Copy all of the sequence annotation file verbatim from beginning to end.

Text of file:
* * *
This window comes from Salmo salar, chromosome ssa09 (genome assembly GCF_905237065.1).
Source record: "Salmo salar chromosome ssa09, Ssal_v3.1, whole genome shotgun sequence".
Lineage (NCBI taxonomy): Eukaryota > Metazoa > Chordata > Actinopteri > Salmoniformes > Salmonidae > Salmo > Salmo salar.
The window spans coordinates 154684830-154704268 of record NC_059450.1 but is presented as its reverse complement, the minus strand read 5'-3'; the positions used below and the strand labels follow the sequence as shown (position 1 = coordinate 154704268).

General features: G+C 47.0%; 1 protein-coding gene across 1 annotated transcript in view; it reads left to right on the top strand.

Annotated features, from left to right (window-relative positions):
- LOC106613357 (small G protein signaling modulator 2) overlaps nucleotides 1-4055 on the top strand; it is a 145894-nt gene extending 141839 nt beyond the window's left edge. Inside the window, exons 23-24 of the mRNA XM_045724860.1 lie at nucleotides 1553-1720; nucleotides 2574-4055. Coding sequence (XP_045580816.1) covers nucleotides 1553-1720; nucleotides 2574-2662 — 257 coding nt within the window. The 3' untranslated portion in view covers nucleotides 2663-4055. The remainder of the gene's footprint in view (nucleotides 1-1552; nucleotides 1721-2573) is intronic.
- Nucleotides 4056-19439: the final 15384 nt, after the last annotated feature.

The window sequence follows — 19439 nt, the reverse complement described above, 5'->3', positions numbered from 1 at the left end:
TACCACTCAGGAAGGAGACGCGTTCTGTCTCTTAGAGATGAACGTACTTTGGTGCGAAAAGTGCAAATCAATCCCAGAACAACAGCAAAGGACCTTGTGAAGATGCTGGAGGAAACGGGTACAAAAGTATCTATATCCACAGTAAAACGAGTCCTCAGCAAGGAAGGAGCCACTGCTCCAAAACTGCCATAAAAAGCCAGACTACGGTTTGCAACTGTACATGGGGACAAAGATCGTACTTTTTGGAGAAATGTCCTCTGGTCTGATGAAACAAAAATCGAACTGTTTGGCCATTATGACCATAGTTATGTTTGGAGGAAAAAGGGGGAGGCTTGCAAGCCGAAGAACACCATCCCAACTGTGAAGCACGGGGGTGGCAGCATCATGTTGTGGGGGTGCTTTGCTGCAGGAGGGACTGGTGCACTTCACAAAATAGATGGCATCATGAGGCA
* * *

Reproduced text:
This window comes from Salmo salar, chromosome ssa09 (genome assembly GCF_905237065.1).
Source record: "Salmo salar chromosome ssa09, Ssal_v3.1, whole genome shotgun sequence".
Lineage (NCBI taxonomy): Eukaryota > Metazoa > Chordata > Actinopteri > Salmoniformes > Salmonidae > Salmo > Salmo salar.
The window spans coordinates 154684830-154704268 of record NC_059450.1 but is presented as its reverse complement, the minus strand read 5'-3'; the positions used below and the strand labels follow the sequence as shown (position 1 = coordinate 154704268).

General features: G+C 47.0%; 1 protein-coding gene across 1 annotated transcript in view; it reads left to right on the top strand.

Annotated features, from left to right (window-relative positions):
- LOC106613357 (small G protein signaling modulator 2) overlaps nucleotides 1-4055 on the top strand; it is a 145894-nt gene extending 141839 nt beyond the window's left edge. Inside the window, exons 23-24 of the mRNA XM_045724860.1 lie at nucleotides 1553-1720; nucleotides 2574-4055. Coding sequence (XP_045580816.1) covers nucleotides 1553-1720; nucleotides 2574-2662 — 257 coding nt within the window. The 3' untranslated portion in view covers nucleotides 2663-4055. The remainder of the gene's footprint in view (nucleotides 1-1552; nucleotides 1721-2573) is intronic.
- Nucleotides 4056-19439: the final 15384 nt, after the last annotated feature.

The window sequence follows — 19439 nt, the reverse complement described above, 5'->3', positions numbered from 1 at the left end:
TACCACTCAGGAAGGAGACGCGTTCTGTCTCTTAGAGATGAACGTACTTTGGTGCGAAAAGTGCAAATCAATCCCAGAACAACAGCAAAGGACCTTGTGAAGATGCTGGAGGAAACGGGTACAAAAGTATCTATATCCACAGTAAAACGAGTCCTCAGCAAGGAAGGAGCCACTGCTCCAAAACTGCCATAAAAAGCCAGACTACGGTTTGCAACTGTACATGGGGACAAAGATCGTACTTTTTGGAGAAATGTCCTCTGGTCTGATGAAACAAAAATCGAACTGTTTGGCCATTATGACCATAGTTATGTTTGGAGGAAAAAGGGGGAGGCTTGCAAGCCGAAGAACACCATCCCAACTGTGAAGCACGGGGGTGGCAGCATCATGTTGTGGGGGTGCTTTGCTGCAGGAGGGACTGGTGCACTTCACAAAATAGATGGCATCATGAGGCA